Documenting London’s Black Lives Matter Protests: Interview with Paula Abu
- Marianne Stenger
- 2nd July 2020
Can you tell us a bit about how you first got started with photography?
I think I was about 11-years-old when I realised that photography and filmmaking were two things I wanted to do, which is quite early to have that sense of clarity. When I turned 18, my dad got me a camera for my birthday and I just started taking photos for fun.
It was when I started going to university to study pharmacy, and when that got rather tough, that I started thinking “Well maybe I don’t actually want to do this.” That’s when I started to pick up the camera as a form of escapism.
Then a friend messaged me about a job at the Boiler Room. They were looking for a photographer to cover an event. So I thought “Yea I’ll give it a whack,” and I applied. Those photos ended up getting published because of some of the artists that performed, and the ball just kind of kept rolling from there. From that point onwards I started trying to learn the ropes in terms of pricing and trying to get better so my photos would be worth paying for in the first place.
How would you describe your style of photography?
I would say at the heart of it, it’s documentary style portraiture. Although I do enjoy taking portraits in artistic ways, I’m usually trying to tell a story and show the reality of something rather than trying to orchestrate big creative ideas. Of course, I do enjoy doing that sometimes, but it’s always been from more of a narrative perspective. So I would say my style is documentary, portraiture, and a bit of street photography, with a very casual element to it.
Could you tell us a bit about The Floor Magazine for which you’re the creative director?
A friend of mine started it. He was in university studying English, and the curriculum was very white and tailored to a certain type of storytelling. So he wanted to create a platform where people who had different stories and wanted to talk about different types of literature had the space to do so. So that’s how it originally started.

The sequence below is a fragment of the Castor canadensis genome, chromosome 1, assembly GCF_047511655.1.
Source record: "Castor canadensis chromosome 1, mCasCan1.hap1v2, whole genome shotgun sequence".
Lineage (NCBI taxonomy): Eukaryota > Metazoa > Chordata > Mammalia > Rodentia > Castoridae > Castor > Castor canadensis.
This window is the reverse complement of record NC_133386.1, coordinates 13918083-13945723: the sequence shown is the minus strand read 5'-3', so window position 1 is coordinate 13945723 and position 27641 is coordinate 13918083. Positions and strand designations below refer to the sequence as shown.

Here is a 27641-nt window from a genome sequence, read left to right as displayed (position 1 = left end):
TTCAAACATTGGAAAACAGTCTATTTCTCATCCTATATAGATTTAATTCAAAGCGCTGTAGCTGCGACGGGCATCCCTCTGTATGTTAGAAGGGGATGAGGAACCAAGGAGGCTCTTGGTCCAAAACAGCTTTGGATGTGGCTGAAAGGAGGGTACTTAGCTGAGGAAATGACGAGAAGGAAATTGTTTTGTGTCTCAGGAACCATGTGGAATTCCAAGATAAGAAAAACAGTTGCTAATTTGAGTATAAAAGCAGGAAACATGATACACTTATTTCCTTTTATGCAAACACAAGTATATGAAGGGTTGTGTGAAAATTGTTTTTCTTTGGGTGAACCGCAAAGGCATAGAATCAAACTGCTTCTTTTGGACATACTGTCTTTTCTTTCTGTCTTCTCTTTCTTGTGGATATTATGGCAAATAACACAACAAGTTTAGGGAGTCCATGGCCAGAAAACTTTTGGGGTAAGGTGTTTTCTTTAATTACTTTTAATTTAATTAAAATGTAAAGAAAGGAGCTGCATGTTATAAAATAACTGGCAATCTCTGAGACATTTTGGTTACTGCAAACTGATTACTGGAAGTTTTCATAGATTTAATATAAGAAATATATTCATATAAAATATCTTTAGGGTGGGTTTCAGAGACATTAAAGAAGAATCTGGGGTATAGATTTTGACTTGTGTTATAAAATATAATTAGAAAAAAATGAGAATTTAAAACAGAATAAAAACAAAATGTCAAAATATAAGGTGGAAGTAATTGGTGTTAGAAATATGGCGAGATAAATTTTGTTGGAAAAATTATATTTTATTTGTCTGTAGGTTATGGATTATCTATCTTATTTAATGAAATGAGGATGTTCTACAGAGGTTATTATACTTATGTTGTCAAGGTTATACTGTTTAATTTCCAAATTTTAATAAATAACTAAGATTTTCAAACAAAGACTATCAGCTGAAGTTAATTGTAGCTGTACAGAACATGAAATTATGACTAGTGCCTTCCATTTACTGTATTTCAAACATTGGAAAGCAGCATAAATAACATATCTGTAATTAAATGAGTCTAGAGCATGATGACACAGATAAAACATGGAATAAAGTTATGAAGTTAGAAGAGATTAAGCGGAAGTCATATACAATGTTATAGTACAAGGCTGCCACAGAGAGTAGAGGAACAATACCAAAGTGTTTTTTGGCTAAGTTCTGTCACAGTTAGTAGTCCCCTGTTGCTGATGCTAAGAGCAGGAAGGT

It was originally more literature-based and more about books and poetry. With time, however, it’s become a platform for artists of all mediums to have a place that supports them when they’re up and coming, because most magazines tend to focus on artists that have already been established.
We named it Floor because we wanted to start at the bottom, with people who are extremely talented but just don’t have the reach for bigger platforms. So that’s the basis of it. But we also like reviewing different forms of art, so that includes films, television, and music as well. So it’s essentially a magazine to talk about the things we’re interested in and also feature and spotlight talent as they begin to rise.
We aim to release at least four issues a year in print, although we’re kind of moving more online, because it can be a struggle to sell print magazines. But we do still have the magazine format and it’s downloadable as well.
Recently you had the opportunity to cover some of the peaceful protests that were organised in London following the death of George Floyd in the US. What was it like for you to cover these demonstrations?
Going into it, I was a little bit hesitant. Partly because we’re in the middle of a pandemic, but also because of a sense of futility I have carried a lot throughout my life when it comes to these issues. It’s always been something that’s been a discussion point within our community, so as this was coming up again, I had a sense of hesitation and was just thinking “Oh god, how much is really going to change now?”
But being in the position that I am with my photography, I also felt an urgency to document this time in the movement. Because at the end of the day I was thinking that this is something we’re going to refer back to in a few years when hopefully change has occurred. So the need to document kind of took over and it was actually a very beautiful experience.
There was a feeling of community and being together and realising that it’s not as isolated of an experience as you would imagine. This is especially true right now, because being on lockdown and just scrolling through social media means that everything is kind of hitting you alone. So I think my favourite part of it was the community aspect.
I also think it’s very important for black people to document their own experiences, so I feel that was kind of the role I was playing. But I didn’t really go there with the idea of taking photos, and although I did take my camera along, I didn’t actually use it too often.
It does feel like we are on the verge of some big changes. How do you see it?